John Hone: From poverty to patronage in Adderbury

John Hone was born in Adderbury in 1844 and lived with his parents, William and Mary Ann, plus five siblings in Parsons Street. William, his father, was a plush weaver, a skilled occupation. Nevertheless, their family circumstances were very humble. It is possible that John might have had some education at the Boys Grammar School on The Green.

By 1856 John, at just 12 years of age, was working as a carrier, a job usually performed by men. John started the hard way by carrying a basket and walking to Banbury to purchase goods for local residents that they were unable to buy in the village. Long before the advent of the railway and omnibuses (as they were known) the only way an ordinary villager could obtain goods from the outside world was via a village carrier. They took surplus produce to be sold in town, even livestock, collected items of clothing, material and bits and pieces for sewing and picked up prescriptions, charging a small fee for their efforts.

Carriers usually had a horse and cart or a trap that could transport someone who might have a hospital appointment. They would be busiest on market days. Banbury had two markets– on a Thursday and a Saturday. The Market Place and Horsefair was where the carriers usually congregated – there is a report of one market day in the mid-1800s when there were 300 carriers’ carts parked in Banbury. They brought a great deal of business to the town. Adderbury had at least two or three carriers operating at any one time.

Hone’s business prospered such that he was able to purchase a donkey to carry him and a pannier to Market, then later a cart to go with the donkey. Eventually, he was able to sport a horse and cart to do his business. By about 1880 when he was in his mid-thirties, he married and raised two children, Elizabeth and Horace. By 1891 the Hones had moved to West Adderbury, to live at The Leys just off Tanners Lane (or White Hart Lane as it would have been known as then). Hone was working as a butcher at that point and doing well enough for Elizabeth to have acquired an education to be a school teacher.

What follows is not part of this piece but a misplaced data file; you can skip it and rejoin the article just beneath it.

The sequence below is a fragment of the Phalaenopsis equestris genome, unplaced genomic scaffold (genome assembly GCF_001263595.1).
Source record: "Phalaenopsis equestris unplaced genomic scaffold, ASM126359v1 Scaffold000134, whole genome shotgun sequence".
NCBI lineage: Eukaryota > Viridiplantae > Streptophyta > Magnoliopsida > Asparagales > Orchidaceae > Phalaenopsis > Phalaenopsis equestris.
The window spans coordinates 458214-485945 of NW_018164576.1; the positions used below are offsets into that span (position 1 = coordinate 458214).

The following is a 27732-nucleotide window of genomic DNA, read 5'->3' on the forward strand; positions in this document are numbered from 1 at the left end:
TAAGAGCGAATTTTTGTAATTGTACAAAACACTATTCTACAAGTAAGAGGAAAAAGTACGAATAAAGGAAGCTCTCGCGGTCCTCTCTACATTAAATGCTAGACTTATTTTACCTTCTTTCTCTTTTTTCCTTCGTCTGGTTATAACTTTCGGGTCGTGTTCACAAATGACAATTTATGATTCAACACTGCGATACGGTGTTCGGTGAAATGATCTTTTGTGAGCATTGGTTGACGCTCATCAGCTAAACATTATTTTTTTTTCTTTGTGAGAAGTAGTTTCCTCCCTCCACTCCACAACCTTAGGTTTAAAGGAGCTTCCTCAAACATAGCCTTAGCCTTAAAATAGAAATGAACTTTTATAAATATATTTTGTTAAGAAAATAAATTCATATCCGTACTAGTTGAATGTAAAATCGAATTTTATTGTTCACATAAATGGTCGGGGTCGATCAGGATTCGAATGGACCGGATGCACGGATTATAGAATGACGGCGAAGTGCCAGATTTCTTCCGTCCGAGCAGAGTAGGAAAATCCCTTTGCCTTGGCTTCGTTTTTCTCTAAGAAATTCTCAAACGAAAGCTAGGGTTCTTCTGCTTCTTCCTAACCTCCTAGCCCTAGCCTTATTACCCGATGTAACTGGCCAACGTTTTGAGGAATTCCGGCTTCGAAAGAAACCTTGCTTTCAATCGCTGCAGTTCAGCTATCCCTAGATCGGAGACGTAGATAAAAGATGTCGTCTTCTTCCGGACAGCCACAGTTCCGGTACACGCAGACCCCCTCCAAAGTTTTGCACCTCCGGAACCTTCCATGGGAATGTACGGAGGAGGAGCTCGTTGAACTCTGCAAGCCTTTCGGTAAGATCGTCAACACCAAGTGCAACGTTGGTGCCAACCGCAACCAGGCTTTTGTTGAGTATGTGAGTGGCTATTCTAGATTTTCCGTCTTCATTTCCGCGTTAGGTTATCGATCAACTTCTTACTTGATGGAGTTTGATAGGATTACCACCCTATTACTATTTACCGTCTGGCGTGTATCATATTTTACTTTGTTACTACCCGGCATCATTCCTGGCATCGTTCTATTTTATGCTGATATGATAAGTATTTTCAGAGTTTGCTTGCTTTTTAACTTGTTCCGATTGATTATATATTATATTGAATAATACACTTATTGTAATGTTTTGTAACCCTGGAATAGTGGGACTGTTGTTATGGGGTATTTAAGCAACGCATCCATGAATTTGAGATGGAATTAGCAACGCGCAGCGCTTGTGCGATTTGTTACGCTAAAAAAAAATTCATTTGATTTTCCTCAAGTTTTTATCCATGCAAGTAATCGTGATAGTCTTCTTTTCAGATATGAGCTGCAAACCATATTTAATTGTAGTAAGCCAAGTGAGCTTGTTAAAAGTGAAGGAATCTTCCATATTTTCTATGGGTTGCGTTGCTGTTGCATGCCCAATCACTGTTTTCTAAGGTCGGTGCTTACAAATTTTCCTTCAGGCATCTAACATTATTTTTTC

John Hone

The Hones were Wesleyan Methodists and their little chapel at the bottom of Chapel Lane was only able to house 22 congregants. At that time the congregation was growing rapidly so in October 1882 the elders made the decision to build a new and much larger building, a church. Hone by then was able to purchase for £235 the group of five cottages that were sited on the corner of the High Street and Chapel Lane. He had them demolished then he offered the site to the Methodists to build their new church on. Ten years later, on 25th October 1892, the foundation stones were laid. Towards the end of that day the chairman read out the financial statement and said that they had already collected £624.3s.3d towards the £800 needed; by the time the church was built all £800 had been collected. At the opening of the new church on 2nd May, 1893 the chairman remarked that it was rare thing for a church to be fully paid for by the time it was built. To round off that day, the chairman and Hone gave sufficient money to buy a new harmonium.

John’s uncle, Henry Hone, who also lived in the village, had been working as a butcher, but changed horses in 1890 to take over, with his wife Sarah Ann, the running of the Red Lion on The Green. This they did for four years. It is possible that John took over the butchery business for this period. In the 1901 census John Hone is shown as a retired carrier at only 56 years of age. He died in 1915.

The Methodist Church’s schoolroom has been the home to Adderbury History Association for nearly thirty-six years – I wonder how many of the eagle-eyed members have spotted a row of small, square, white foundation stones set into the front wall, about fifteen inches above ground level They have the following names carved into them: Garrett, Hone, Morris, Edmunds, Mewburn, Rowell, Horace and Elizabeth Hone and Kirby: the names of the benefactors and generous donors.

Nick Allen

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